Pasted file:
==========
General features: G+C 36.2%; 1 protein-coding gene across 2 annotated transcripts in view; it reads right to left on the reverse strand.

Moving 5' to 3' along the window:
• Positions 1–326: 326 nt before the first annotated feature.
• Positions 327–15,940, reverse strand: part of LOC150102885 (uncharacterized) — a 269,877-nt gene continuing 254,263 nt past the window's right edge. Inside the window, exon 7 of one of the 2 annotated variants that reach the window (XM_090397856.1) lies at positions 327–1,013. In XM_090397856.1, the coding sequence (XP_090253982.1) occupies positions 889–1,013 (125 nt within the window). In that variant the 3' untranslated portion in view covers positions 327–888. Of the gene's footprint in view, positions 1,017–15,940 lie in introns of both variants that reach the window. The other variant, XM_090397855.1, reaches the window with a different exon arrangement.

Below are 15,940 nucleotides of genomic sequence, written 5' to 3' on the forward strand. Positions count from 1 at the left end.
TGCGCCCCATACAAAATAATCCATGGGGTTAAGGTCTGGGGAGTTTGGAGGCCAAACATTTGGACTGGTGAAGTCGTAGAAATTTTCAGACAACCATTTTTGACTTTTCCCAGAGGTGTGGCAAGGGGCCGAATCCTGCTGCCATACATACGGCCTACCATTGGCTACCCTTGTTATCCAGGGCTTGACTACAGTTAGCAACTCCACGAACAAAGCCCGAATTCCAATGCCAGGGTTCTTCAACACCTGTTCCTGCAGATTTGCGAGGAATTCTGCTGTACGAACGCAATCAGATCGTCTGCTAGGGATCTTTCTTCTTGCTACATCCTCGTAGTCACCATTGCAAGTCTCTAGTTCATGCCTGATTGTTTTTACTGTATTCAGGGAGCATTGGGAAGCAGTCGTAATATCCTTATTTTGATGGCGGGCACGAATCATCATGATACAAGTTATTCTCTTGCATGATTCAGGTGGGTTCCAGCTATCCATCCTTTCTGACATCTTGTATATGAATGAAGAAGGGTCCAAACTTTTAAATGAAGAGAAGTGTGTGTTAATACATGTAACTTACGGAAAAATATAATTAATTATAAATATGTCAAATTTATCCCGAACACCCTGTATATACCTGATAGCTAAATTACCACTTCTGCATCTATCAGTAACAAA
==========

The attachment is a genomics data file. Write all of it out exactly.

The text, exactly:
General features: G+C 36.2%; 1 protein-coding gene across 2 annotated transcripts in view; it reads right to left on the reverse strand.

Moving 5' to 3' along the window:
• Positions 1–326: 326 nt before the first annotated feature.
• Positions 327–15,940, reverse strand: part of LOC150102885 (uncharacterized) — a 269,877-nt gene continuing 254,263 nt past the window's right edge. Inside the window, exon 7 of one of the 2 annotated variants that reach the window (XM_090397856.1) lies at positions 327–1,013. In XM_090397856.1, the coding sequence (XP_090253982.1) occupies positions 889–1,013 (125 nt within the window). In that variant the 3' untranslated portion in view covers positions 327–888. Of the gene's footprint in view, positions 1,017–15,940 lie in introns of both variants that reach the window. The other variant, XM_090397855.1, reaches the window with a different exon arrangement.

Below are 15,940 nucleotides of genomic sequence, written 5' to 3' on the forward strand. Positions count from 1 at the left end.
TGCGCCCCATACAAAATAATCCATGGGGTTAAGGTCTGGGGAGTTTGGAGGCCAAACATTTGGACTGGTGAAGTCGTAGAAATTTTCAGACAACCATTTTTGACTTTTCCCAGAGGTGTGGCAAGGGGCCGAATCCTGCTGCCATACATACGGCCTACCATTGGCTACCCTTGTTATCCAGGGCTTGACTACAGTTAGCAACTCCACGAACAAAGCCCGAATTCCAATGCCAGGGTTCTTCAACACCTGTTCCTGCAGATTTGCGAGGAATTCTGCTGTACGAACGCAATCAGATCGTCTGCTAGGGATCTTTCTTCTTGCTACATCCTCGTAGTCACCATTGCAAGTCTCTAGTTCATGCCTGATTGTTTTTACTGTATTCAGGGAGCATTGGGAAGCAGTCGTAATATCCTTATTTTGATGGCGGGCACGAATCATCATGATACAAGTTATTCTCTTGCATGATTCAGGTGGGTTCCAGCTATCCATCCTTTCTGACATCTTGTATATGAATGAAGAAGGGTCCAAACTTTTAAATGAAGAGAAGTGTGTGTTAATACATGTAACTTACGGAAAAATATAATTAATTATAAATATGTCAAATTTATCCCGAACACCCTGTATATACCTGATAGCTAAATTACCACTTCTGCATCTATCAGTAACAAA